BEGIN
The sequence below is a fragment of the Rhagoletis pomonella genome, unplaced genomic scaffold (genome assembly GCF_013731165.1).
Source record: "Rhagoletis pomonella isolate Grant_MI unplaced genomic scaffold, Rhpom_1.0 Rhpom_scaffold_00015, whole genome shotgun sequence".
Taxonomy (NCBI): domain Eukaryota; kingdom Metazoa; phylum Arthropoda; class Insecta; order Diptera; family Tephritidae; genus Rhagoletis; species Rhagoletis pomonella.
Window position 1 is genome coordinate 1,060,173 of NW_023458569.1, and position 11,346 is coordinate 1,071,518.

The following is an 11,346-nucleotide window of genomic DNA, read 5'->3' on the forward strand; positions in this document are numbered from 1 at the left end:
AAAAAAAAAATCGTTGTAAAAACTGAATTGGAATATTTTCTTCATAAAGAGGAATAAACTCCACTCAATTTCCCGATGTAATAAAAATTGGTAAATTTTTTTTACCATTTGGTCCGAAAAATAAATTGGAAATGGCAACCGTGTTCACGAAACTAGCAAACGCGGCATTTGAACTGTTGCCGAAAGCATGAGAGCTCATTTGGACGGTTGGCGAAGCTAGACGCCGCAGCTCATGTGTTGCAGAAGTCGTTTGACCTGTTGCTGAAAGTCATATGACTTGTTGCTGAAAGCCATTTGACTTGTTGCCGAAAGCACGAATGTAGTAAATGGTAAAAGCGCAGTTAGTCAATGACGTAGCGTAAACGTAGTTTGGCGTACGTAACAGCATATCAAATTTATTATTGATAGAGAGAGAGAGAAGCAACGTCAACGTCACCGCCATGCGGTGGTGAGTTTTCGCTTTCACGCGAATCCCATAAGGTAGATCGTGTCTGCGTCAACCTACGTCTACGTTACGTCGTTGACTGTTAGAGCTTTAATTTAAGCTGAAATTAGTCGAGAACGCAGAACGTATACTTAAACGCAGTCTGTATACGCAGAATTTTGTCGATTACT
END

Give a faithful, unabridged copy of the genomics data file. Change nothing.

The sequence below is a fragment of the Rhagoletis pomonella genome, unplaced genomic scaffold (genome assembly GCF_013731165.1).
Source record: "Rhagoletis pomonella isolate Grant_MI unplaced genomic scaffold, Rhpom_1.0 Rhpom_scaffold_00015, whole genome shotgun sequence".
Taxonomy (NCBI): domain Eukaryota; kingdom Metazoa; phylum Arthropoda; class Insecta; order Diptera; family Tephritidae; genus Rhagoletis; species Rhagoletis pomonella.
Window position 1 is genome coordinate 1,060,173 of NW_023458569.1, and position 11,346 is coordinate 1,071,518.

The following is an 11,346-nucleotide window of genomic DNA, read 5'->3' on the forward strand; positions in this document are numbered from 1 at the left end:
AAAAAAAAAATCGTTGTAAAAACTGAATTGGAATATTTTCTTCATAAAGAGGAATAAACTCCACTCAATTTCCCGATGTAATAAAAATTGGTAAATTTTTTTTACCATTTGGTCCGAAAAATAAATTGGAAATGGCAACCGTGTTCACGAAACTAGCAAACGCGGCATTTGAACTGTTGCCGAAAGCATGAGAGCTCATTTGGACGGTTGGCGAAGCTAGACGCCGCAGCTCATGTGTTGCAGAAGTCGTTTGACCTGTTGCTGAAAGTCATATGACTTGTTGCTGAAAGCCATTTGACTTGTTGCCGAAAGCACGAATGTAGTAAATGGTAAAAGCGCAGTTAGTCAATGACGTAGCGTAAACGTAGTTTGGCGTACGTAACAGCATATCAAATTTATTATTGATAGAGAGAGAGAGAAGCAACGTCAACGTCACCGCCATGCGGTGGTGAGTTTTCGCTTTCACGCGAATCCCATAAGGTAGATCGTGTCTGCGTCAACCTACGTCTACGTTACGTCGTTGACTGTTAGAGCTTTAATTTAAGCTGAAATTAGTCGAGAACGCAGAACGTATACTTAAACGCAGTCTGTATACGCAGAATTTTGTCGATTACT